"When I heard that, I was, ‘I want to be a pro,’ " he added. “I told my dad. He said, 'Okay, well, if you keep your grades up, when you graduate from high school, I'll send you back over.' My whole thing was now I really have to start learning this game or improving my skill as well as academically keeping my grades up."
In 1978, the Armstrong family moved to Columbia, Md., an integrated community. Desmond was ready for another level of Black-White education at Howard High School. African-Americans, however, were not given a proper welcome.
"It just so happened that two months before I got to the school, somebody threw a bomb in the boys bathroom because they didn't want Black people in the school," he said, "meaning the kids that lived in Ellicott City that came to the school didn't want the kids from Columbia that were Black to be in that same school. So, as a protest, they threw a bomb into the bathroom."
Columbia, Md. was and still is a soccer hotbed.
"For whatever reason, soccer was the No. 1 sport," Armstrong said. "It wasn't basketball. It wasn't American football. Someone had started soccer. Because of the structure of the community, we had 11 villages. Each village had their own recreation program, and out of those recreation programs migrated the best players to a travel team."
Columbia produced several pro players, including Darryl Gee, who played five seasons in the North American Soccer League for the New York Cosmos. Gee inspired many players. When he was drafted out of high school by the Minnesota Kicks, TV crews came to Columbia to interview him.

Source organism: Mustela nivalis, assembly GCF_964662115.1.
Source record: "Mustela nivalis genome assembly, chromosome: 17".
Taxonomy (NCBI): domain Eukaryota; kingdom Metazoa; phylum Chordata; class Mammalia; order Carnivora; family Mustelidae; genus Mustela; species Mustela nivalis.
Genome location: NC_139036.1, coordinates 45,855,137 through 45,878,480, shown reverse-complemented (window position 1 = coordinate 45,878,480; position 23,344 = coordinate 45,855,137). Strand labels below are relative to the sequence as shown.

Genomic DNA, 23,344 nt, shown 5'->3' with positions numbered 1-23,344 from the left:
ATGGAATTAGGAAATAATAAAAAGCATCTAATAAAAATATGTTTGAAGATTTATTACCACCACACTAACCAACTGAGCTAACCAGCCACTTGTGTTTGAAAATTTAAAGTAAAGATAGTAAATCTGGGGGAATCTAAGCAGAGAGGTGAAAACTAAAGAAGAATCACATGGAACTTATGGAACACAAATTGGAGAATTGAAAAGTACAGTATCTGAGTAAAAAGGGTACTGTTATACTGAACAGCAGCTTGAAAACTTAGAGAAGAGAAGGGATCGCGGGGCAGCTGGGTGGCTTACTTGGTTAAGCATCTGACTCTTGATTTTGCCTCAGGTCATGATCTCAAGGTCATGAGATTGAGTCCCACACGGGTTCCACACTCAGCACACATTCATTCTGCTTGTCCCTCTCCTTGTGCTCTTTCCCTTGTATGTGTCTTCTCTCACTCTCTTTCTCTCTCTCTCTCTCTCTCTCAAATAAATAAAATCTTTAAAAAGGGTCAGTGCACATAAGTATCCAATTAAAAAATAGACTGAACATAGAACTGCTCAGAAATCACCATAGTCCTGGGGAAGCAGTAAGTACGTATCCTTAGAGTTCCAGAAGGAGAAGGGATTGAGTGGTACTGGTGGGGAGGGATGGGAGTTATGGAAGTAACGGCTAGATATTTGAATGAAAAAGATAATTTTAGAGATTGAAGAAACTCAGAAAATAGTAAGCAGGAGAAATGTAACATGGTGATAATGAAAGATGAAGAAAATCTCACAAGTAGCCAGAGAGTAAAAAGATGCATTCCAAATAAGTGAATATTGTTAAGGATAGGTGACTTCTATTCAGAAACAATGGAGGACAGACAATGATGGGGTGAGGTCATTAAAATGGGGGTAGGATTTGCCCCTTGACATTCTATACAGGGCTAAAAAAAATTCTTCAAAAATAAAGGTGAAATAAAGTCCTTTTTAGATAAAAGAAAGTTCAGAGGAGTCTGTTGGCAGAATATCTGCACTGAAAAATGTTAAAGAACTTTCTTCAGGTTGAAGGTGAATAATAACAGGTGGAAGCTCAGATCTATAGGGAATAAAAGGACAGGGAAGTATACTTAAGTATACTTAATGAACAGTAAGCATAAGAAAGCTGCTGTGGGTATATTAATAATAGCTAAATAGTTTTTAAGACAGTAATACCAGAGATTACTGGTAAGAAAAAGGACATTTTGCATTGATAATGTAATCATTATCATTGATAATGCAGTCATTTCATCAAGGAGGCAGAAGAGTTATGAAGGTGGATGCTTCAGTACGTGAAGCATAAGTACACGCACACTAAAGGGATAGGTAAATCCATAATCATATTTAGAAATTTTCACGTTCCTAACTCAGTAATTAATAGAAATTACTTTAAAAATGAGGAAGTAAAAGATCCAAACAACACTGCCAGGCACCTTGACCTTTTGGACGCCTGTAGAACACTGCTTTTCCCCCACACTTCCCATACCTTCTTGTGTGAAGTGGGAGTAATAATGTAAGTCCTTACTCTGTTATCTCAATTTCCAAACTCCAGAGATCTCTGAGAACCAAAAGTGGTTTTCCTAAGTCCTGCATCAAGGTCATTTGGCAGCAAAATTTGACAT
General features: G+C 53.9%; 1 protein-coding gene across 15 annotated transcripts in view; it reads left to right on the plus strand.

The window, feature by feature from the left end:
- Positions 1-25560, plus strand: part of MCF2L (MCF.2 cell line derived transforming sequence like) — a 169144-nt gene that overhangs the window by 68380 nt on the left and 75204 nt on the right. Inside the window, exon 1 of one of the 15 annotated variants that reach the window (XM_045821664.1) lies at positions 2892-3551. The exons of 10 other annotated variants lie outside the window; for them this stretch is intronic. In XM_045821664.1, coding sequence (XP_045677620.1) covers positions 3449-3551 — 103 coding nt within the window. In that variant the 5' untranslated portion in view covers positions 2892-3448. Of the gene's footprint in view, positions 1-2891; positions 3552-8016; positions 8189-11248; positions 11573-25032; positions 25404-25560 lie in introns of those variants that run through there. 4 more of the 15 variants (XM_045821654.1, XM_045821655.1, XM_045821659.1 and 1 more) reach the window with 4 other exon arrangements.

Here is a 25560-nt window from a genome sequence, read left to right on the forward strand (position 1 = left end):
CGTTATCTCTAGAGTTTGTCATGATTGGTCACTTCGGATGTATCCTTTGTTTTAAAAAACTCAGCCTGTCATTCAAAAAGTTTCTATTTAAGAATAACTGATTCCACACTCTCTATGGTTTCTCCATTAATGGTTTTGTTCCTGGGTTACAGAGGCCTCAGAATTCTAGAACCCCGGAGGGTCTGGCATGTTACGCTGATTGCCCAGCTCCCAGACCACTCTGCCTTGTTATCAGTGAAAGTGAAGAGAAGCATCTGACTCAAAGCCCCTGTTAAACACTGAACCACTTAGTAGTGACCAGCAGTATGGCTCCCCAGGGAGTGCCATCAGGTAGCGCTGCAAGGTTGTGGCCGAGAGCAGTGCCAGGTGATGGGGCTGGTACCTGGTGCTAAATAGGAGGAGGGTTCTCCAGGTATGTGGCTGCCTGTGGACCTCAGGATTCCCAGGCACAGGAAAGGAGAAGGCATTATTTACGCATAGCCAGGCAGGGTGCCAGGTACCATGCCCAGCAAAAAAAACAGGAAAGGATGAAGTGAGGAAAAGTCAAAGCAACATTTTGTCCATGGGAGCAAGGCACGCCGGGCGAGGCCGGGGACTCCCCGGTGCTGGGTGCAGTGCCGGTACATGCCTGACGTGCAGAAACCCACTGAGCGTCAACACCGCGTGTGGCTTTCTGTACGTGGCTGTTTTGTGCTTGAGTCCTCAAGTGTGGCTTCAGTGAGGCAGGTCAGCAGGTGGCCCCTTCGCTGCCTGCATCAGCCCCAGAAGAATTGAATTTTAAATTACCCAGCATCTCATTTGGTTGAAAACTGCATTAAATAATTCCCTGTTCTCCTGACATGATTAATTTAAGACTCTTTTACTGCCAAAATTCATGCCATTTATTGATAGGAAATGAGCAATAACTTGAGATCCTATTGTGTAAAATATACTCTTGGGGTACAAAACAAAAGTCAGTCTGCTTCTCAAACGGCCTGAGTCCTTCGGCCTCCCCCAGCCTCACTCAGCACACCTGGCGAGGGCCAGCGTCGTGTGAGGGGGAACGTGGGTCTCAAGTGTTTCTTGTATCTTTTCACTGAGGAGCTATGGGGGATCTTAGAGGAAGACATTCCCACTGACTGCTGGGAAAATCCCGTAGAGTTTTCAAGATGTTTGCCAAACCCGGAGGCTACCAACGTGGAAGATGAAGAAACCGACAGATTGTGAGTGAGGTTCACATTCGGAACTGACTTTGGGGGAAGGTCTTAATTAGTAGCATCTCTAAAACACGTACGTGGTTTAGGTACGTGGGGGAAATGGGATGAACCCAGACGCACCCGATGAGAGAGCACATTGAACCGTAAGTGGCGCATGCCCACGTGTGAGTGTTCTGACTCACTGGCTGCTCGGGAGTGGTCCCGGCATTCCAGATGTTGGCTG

"What's your secret Daryl," Gee was asked, Armstrong said. "He says, ‘It's how you train. I train six days a week, two hours a day.’ I'll never forget that quote. If Daryl was going to be six days, I was going to do seven days a week. That was the mentality. I'm going to be a pro."
He attended the University of Maryland, twice earning All-ACC first team honors. When he graduated, the NASL already had folded. Armstrong was invited to a Major Indoor Soccer League college showcase. He impressed and was chosen third overall by the Cleveland Force in the 1986 draft.
Armstrong still pursued an outdoor career with the U.S. Men’s National Team. He earned the first of 81 caps in 1987 and competed in the 1988 Seoul Olympics before suffering a broken leg while playing for the indoor Baltimore Blast in 1989, which almost curtailed his dreams of performing in the World Cup. Armstrong, who started the first two qualifiers in 1988, returned to play in a scoreless draw with El Salvador late in the qualifying run the following year.
Players were offered a full-time contract. Many players originally rejected it. USMNT roommates Armstrong and Banks were forced to make some hard decisions. After agent Alan Herman’s advice, they signed deals.
Armstrong said Herman told him: "It's a noble cause, but for you, you have just come back from a broken leg. On top of that, you're Black. It's not going to mean anything to cut you and it's done. It's no sweat off their back. ... You get that contract; you sign it and you hand it back in."